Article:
Here’s my best tip: When you are thinking about invitations – whether purchasing from a stationery store, a custom designer or creating your own, imagine what you want your guest to feel and think when they open that envelope. Write it down. Then put your invitation to the test – send it to yourself, put yourself in your guests’ shoes and write down your initial reactions, feelings, assumptions etc. Do they match what you originally wrote down? Then you’re golden. If not, it may be time to re-evaluate your choice.

It’s not strictly about how much you spend – it’s about making sure you choose an invitation that is a true reflection of your big day. A well-chosen invitation is always bound to make the right impression.

Re-Post: What Is The Cost Of The Average Wedding Invitation?

November 14, 2011 § Leave a comment

While I’m away on vacation (for the next 10 business days), we’re re-posting some of our most-read blog posts, just in case you missed ‘em. Enjoy!

So, you just got engaged and you are struggling to put together your all-important wedding budget. When you get to invitations and stationery, what do you budget?

If you’re like most Hip Ink clients, you don’t, because most couples have no idea what an appropriate amount is to budget for their wedding invitations and day-of stationery. Don’t fret, it’s not your fault…it’s complicated, and those “X% of your budget” figures don’t really help either.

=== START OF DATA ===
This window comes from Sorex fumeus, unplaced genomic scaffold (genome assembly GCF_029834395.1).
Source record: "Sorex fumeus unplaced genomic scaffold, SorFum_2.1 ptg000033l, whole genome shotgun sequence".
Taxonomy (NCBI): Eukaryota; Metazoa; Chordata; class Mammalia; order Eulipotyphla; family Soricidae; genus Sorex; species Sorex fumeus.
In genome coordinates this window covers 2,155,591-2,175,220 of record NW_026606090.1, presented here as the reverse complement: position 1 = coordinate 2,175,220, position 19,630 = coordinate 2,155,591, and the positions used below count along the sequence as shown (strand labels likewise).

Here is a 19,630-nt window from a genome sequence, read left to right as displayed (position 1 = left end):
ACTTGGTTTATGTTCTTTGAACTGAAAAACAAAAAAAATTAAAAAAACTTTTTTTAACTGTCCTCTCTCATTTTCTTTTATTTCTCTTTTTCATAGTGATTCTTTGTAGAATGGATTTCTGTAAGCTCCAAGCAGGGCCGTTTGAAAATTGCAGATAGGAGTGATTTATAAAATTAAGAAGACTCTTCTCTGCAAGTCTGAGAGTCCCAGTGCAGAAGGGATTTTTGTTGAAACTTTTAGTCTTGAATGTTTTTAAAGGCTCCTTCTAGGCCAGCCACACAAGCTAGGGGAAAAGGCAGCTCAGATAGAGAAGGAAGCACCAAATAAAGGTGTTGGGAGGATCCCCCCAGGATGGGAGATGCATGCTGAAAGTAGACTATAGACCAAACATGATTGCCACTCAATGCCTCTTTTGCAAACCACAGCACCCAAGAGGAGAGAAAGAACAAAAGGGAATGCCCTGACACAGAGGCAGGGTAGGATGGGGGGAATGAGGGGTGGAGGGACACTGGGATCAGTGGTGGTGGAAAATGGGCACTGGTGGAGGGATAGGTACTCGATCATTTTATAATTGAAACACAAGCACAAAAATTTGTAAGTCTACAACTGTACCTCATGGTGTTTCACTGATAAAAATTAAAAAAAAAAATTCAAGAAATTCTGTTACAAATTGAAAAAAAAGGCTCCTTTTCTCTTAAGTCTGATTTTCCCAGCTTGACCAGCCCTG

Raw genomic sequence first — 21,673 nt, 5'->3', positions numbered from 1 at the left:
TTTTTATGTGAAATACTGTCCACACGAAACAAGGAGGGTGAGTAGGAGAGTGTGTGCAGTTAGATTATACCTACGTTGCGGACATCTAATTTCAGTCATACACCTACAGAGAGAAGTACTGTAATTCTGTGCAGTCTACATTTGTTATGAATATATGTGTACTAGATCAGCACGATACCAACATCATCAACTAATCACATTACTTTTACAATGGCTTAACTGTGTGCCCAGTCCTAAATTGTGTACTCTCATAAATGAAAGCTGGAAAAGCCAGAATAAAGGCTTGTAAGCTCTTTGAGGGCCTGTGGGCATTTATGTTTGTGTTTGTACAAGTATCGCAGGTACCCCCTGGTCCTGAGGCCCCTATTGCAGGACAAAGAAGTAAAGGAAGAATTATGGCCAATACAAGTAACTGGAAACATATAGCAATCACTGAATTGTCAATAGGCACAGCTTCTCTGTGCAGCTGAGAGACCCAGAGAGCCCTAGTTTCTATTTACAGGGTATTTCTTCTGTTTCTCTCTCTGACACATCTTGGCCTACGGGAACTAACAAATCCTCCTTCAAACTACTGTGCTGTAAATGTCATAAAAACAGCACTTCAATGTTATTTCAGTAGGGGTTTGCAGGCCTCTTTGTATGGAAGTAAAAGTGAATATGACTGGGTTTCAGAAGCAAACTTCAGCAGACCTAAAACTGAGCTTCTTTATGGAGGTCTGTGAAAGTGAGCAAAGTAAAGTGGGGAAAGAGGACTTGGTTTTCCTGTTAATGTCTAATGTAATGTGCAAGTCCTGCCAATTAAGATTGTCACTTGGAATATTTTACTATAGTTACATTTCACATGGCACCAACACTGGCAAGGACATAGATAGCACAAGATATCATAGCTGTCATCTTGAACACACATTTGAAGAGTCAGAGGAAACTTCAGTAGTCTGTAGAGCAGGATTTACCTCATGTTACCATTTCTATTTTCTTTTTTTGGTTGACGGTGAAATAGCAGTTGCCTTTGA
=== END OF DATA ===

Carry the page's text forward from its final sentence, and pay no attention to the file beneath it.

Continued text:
So what is the average cost of wedding invitations these days? Here’s the really short answer (for Americans anyway):

The Bridal Association of America estimates that couples on average spend $659 on wedding invitations and reply cards.

Note that figure does not include postage or day-of stationery – strictly invitations. So now you know the “average”…but *you* aren’t average, right? So what should *you* budget?

So just for you, I’ve put together a quick reference of price ranges for common invitation styles, from high to low:

Important: Invitation pricing will vary based on where you are located (ie. prices will be higher in large metro areas) and who you are ordering from (a pocketfold from an Etsy seller will likely cost less than one from a high-end invitation designer). Also, a number of factors affect invitation pricing (paper choices, printing method, embellishments etc.) – the pricing below reflects a standard invitation of the type listed. This isn’t meant to be some kind of invitation pricing bible, just enough of a idea to get you in the right ballpark!